In the ongoing litigation between Defense Distributed and state attorneys general over the distribution of three-dimensional models of firearms and components thereof over the Internet (which has been approved by all federal regulatory agencies), I was asked to submit an affidavit in support of the Defense Distributed case. I have previously described this case here in my post “Code is Speech”.
Here is what I drafted which, after consultation with others whose efforts are much appreciated but will remain unnamed, will be submitted into the public record. This is exactly what was submitted, less my signature: why make it easy for identity thieves? This was submitted, as is done, in gnarly monospaced text with no mark-up. If it shows up in your browser with awkward line breaks, try making the browser window wider and it should get better. If you’re on a tablet or mobile phone, try it when you get back to the desktop.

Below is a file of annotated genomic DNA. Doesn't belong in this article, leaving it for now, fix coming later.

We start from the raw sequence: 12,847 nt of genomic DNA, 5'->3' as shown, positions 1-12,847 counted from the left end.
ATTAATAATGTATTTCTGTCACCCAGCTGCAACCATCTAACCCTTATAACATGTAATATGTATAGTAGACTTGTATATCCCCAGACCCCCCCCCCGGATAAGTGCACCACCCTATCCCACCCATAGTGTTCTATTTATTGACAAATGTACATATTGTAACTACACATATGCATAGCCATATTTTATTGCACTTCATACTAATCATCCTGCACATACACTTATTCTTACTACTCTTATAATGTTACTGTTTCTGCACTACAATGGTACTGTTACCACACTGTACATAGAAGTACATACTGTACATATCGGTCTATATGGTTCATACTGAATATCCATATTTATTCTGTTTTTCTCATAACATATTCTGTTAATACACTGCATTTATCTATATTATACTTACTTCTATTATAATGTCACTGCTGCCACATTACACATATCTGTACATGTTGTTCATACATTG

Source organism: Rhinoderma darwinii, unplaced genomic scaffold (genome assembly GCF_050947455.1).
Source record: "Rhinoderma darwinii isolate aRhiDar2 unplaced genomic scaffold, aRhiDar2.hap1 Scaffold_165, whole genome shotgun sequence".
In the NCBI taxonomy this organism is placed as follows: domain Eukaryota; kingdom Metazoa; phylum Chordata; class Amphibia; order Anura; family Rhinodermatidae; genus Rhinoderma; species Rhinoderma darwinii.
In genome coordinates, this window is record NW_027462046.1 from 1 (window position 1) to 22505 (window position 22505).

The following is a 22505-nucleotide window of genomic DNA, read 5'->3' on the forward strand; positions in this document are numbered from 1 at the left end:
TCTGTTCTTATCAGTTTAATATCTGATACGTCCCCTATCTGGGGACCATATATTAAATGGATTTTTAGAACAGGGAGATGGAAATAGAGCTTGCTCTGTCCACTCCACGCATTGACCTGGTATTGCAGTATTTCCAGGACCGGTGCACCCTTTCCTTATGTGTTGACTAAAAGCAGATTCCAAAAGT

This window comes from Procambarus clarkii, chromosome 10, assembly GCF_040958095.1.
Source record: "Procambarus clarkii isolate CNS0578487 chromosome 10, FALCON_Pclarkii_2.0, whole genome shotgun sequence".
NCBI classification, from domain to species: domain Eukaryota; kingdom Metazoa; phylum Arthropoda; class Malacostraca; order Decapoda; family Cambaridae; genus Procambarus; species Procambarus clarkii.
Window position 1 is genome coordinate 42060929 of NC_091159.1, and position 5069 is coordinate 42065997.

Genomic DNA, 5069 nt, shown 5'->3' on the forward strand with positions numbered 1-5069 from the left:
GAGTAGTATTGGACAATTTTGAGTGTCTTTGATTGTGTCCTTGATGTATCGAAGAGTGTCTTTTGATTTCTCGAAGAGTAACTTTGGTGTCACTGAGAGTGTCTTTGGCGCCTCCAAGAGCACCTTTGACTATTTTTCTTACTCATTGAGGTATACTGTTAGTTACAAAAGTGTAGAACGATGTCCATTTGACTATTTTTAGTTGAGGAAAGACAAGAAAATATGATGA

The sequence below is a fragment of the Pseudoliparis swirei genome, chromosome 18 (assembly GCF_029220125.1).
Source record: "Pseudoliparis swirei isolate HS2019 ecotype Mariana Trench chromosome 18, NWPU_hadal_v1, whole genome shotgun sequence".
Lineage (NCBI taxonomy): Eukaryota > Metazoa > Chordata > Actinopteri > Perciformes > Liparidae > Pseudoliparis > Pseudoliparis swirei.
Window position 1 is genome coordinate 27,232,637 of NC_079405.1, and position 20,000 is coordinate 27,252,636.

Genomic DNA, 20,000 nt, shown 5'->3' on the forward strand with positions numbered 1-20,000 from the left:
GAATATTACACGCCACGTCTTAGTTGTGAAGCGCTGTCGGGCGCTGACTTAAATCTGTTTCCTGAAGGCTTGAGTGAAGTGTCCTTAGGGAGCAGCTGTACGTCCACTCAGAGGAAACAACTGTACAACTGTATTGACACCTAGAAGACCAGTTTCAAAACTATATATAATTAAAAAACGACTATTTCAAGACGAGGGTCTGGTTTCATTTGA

The opening and closing paragraphs are as prescribed in 28 U.S.C. § 1746 for an “Unsworn declaration under penalty of perjury” by a non-U.S. person. This is also called a “self-authenticating affidavit”.
This may seem lukewarm to those accustomed to my usual firebrand rhetoric. In this declaration, I only wanted to state things which I knew or believed based upon my own personal experience. Consequently, I eschewed discussing the state of the art in additive manufacturing (I have never actually seen nor used an additive manufacturing machine) or the limitations of present-day machines (all of that may, and probably will, change in a few years).
Attorneys for Defense Distributed expect to lose in the original district court litigation and the Ninth Circuit, but the purpose of this declaration is to be used in higher court appeals where there is a less ideological and more fact-based scrutiny of cases.